The Motley Fool Discussion Boards
Investing/Strategies / Retirement Investing
|Subject: Re: At sea over rollover, don't want to capsize!||Date: 4/26/2004 2:35 AM|
|Author: Mark0Young||Number: 40689 of 81334|
I am currently thinking of moving the funds to a Vanguard Target Retirement account. However, since I am, IMHO, behind the curve, perhaps I should be a bit more aggresive and go with the 30 yr old's account (2035) instead of the 40 yr old's (2025). Thoughts?
Are your only investments the previous employee's retirement plans? What flavor are they? (Not all plans are 401(k) or 403(b) plans.)
Assuming you can roll the funds over to a "Rollover IRA" and that represents your only investments at this time, a target retirement fund could make a decent one-fund portfolio because it is a fund of funds and it doesn't add any expenses on top of the underlying expenses.
This is what Vanguard says is the composition of the 2025 and 2035 funds as of March 31, 2004:
(The percentages don't add up to 100%--some of the assets are in short-term instruments and cash.)
If 20% bonds fits your investment strategy better than 40% bonds, the Vanguard Target Retirement 2035 Fund may be a better fit for you than the Target Retirement 2025 Fund.. Over time the bond holdings will increase and the stock holdings will decrease.
The target retirement funds are aimed to be a single lifetime fund for those who want simple portfolios and don't want to bother with rebalancing or with changing one's allocation as one gets closer to retirement--an attempt to be an "invest it and forget it" type of portfolio. The year in the fund's name is when one intends to retire. However, by using 2035 instead of 2025, you are taking a more aggressive stance due to your perceived need to take on more risk, wich I consider an acceptable tradeoff, as long as you don't lose sleep over the volatility of your portfolio.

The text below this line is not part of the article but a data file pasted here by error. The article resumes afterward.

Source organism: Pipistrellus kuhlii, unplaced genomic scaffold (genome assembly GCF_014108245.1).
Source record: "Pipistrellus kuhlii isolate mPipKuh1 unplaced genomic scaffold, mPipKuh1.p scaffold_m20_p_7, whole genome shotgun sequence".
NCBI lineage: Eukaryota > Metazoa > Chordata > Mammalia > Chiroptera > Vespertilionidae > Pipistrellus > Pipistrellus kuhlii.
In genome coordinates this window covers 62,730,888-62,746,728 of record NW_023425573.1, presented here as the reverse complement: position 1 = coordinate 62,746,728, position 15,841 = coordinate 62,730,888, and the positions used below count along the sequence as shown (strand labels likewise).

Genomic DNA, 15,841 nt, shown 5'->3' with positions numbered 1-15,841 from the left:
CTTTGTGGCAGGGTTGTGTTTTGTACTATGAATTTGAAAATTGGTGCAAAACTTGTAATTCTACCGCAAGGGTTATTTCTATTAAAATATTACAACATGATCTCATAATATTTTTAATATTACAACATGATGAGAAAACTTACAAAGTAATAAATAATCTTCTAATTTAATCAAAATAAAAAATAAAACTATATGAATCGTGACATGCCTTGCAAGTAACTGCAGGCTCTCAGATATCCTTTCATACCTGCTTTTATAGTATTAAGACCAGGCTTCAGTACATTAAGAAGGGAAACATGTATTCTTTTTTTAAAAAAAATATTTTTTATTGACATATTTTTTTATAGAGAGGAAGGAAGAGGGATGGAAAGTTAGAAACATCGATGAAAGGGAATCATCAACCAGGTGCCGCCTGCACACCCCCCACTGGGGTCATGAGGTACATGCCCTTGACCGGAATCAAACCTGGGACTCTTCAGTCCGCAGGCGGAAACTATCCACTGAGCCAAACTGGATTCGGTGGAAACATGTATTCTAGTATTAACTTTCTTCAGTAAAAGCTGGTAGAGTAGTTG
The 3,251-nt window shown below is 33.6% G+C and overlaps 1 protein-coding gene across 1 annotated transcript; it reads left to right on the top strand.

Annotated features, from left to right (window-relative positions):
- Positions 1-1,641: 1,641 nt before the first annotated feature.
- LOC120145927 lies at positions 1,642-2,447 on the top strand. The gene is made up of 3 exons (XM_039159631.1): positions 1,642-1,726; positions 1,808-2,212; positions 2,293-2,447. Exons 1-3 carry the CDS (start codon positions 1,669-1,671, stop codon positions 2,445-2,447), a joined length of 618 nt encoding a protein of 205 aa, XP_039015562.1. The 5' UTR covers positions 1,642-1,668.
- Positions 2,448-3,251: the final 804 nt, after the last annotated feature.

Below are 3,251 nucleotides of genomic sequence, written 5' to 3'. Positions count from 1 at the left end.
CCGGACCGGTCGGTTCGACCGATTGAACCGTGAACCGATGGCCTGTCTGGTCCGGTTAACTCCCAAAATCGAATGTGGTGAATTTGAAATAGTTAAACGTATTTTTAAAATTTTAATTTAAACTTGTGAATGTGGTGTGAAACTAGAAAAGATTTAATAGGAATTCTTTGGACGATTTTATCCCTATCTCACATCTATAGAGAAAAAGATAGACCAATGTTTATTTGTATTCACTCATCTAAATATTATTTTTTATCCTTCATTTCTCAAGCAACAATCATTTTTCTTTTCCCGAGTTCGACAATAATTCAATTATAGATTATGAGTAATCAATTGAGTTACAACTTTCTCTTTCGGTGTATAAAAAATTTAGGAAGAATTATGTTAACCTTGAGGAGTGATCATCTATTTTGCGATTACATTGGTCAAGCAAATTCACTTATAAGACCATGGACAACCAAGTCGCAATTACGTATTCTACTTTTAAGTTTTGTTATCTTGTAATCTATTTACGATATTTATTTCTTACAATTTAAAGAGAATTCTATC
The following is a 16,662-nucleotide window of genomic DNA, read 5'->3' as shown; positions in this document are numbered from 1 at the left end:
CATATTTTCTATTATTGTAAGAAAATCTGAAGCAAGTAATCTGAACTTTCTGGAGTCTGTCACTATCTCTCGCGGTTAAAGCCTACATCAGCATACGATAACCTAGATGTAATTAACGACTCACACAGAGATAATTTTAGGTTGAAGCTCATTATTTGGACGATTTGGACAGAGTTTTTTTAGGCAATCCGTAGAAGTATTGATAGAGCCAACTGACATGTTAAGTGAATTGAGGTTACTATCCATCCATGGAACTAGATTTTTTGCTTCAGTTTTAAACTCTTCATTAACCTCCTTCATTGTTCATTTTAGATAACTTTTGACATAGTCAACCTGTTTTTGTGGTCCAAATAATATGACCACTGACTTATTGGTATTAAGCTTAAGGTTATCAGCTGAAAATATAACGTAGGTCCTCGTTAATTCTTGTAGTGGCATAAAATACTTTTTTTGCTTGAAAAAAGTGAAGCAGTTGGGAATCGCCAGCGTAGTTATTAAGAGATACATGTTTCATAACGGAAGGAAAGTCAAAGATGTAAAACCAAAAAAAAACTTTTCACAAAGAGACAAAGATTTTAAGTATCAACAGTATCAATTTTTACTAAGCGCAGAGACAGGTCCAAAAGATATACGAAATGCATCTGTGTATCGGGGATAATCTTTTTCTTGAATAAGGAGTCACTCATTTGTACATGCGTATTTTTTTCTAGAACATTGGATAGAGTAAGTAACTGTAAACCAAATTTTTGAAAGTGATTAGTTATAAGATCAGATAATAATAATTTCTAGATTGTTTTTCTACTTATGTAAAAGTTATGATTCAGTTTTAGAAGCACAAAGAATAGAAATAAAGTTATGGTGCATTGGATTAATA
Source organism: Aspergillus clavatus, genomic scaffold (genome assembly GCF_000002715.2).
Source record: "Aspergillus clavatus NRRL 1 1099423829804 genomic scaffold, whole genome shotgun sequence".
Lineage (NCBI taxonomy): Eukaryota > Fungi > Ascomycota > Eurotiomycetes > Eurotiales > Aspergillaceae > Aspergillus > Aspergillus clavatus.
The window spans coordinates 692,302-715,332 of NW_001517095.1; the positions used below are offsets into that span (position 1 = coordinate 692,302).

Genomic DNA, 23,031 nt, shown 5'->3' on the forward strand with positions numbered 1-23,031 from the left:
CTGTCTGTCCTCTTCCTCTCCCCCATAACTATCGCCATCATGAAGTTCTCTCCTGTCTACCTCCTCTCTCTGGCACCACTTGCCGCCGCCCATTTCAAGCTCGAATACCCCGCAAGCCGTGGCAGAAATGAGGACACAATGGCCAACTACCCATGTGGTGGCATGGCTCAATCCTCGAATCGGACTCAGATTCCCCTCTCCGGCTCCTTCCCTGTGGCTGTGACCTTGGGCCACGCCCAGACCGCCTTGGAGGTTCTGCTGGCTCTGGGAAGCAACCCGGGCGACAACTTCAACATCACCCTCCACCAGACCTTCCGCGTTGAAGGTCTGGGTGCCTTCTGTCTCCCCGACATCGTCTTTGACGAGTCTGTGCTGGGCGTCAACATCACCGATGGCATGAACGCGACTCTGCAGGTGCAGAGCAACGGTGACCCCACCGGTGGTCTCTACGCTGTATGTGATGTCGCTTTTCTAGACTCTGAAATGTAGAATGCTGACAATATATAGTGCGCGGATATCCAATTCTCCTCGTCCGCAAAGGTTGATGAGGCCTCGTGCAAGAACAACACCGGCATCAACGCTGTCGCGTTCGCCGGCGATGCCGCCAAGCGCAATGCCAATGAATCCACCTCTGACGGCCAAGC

If you don't like the particular funds the target retirement funds invest in, the next option would be to invest in the specific desired funds yourself rather than use the fund of funds. But there is nothing wrong with a target retirement fund if all your investments are in a tax-favored account and one of the target retirement funds meets your needs.
(Why are the target retirement funds a poor choice if you have both taxable and tax-favored accounts? Because it is more efficient to put the tax inefficient funds in the tax-favored accounts to minimize taxes, so one's tax-favored accounts would typically be heavy in stock index funds and possibly tax-managed funds, while the tax-favored accounts would be heavy in bond funds and funds that tend to generate lots of taxable distributions. Sometimes too much money complicates life.) 8)
|Copyright 1996-2016 trademark and the "Fool" logo is a trademark of The Motley Fool, Inc. Contact Us|